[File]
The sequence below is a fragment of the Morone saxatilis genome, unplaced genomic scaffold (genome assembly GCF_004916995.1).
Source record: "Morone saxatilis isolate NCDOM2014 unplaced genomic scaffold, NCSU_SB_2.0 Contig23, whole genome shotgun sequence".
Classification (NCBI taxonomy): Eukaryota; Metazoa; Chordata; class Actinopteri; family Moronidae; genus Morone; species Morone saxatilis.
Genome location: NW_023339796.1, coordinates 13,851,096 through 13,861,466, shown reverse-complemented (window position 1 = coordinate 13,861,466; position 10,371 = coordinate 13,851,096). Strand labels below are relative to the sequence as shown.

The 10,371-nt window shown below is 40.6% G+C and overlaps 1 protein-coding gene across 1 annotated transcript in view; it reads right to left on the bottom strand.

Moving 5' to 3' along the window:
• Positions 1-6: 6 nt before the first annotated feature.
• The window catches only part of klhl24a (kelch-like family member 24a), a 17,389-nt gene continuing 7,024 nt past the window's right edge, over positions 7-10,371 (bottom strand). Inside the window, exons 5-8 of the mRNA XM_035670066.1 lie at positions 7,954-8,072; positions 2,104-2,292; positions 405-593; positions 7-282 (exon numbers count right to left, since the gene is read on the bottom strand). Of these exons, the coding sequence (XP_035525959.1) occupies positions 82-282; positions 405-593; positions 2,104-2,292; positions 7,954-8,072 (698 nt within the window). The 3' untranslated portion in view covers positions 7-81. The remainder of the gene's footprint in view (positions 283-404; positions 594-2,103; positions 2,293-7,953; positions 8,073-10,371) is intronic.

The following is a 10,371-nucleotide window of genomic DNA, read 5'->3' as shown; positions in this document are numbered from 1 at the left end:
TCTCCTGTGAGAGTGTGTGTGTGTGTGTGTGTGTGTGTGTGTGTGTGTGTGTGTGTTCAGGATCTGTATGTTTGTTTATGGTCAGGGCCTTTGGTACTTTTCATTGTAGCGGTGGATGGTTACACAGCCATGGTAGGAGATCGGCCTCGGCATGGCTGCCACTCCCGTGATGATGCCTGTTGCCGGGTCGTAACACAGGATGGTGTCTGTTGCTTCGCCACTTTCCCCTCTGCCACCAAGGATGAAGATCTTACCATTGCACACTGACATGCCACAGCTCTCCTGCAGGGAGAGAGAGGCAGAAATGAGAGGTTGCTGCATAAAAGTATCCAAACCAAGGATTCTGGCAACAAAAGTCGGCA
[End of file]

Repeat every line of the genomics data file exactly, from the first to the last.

The sequence below is a fragment of the Morone saxatilis genome, unplaced genomic scaffold (genome assembly GCF_004916995.1).
Source record: "Morone saxatilis isolate NCDOM2014 unplaced genomic scaffold, NCSU_SB_2.0 Contig23, whole genome shotgun sequence".
Classification (NCBI taxonomy): Eukaryota; Metazoa; Chordata; class Actinopteri; family Moronidae; genus Morone; species Morone saxatilis.
Genome location: NW_023339796.1, coordinates 13,851,096 through 13,861,466, shown reverse-complemented (window position 1 = coordinate 13,861,466; position 10,371 = coordinate 13,851,096). Strand labels below are relative to the sequence as shown.

The 10,371-nt window shown below is 40.6% G+C and overlaps 1 protein-coding gene across 1 annotated transcript in view; it reads right to left on the bottom strand.

Moving 5' to 3' along the window:
• Positions 1-6: 6 nt before the first annotated feature.
• The window catches only part of klhl24a (kelch-like family member 24a), a 17,389-nt gene continuing 7,024 nt past the window's right edge, over positions 7-10,371 (bottom strand). Inside the window, exons 5-8 of the mRNA XM_035670066.1 lie at positions 7,954-8,072; positions 2,104-2,292; positions 405-593; positions 7-282 (exon numbers count right to left, since the gene is read on the bottom strand). Of these exons, the coding sequence (XP_035525959.1) occupies positions 82-282; positions 405-593; positions 2,104-2,292; positions 7,954-8,072 (698 nt within the window). The 3' untranslated portion in view covers positions 7-81. The remainder of the gene's footprint in view (positions 283-404; positions 594-2,103; positions 2,293-7,953; positions 8,073-10,371) is intronic.

The following is a 10,371-nucleotide window of genomic DNA, read 5'->3' as shown; positions in this document are numbered from 1 at the left end:
TCTCCTGTGAGAGTGTGTGTGTGTGTGTGTGTGTGTGTGTGTGTGTGTGTGTGTGTTCAGGATCTGTATGTTTGTTTATGGTCAGGGCCTTTGGTACTTTTCATTGTAGCGGTGGATGGTTACACAGCCATGGTAGGAGATCGGCCTCGGCATGGCTGCCACTCCCGTGATGATGCCTGTTGCCGGGTCGTAACACAGGATGGTGTCTGTTGCTTCGCCACTTTCCCCTCTGCCACCAAGGATGAAGATCTTACCATTGCACACTGACATGCCACAGCTCTCCTGCAGGGAGAGAGAGGCAGAAATGAGAGGTTGCTGCATAAAAGTATCCAAACCAAGGATTCTGGCAACAAAAGTCGGCA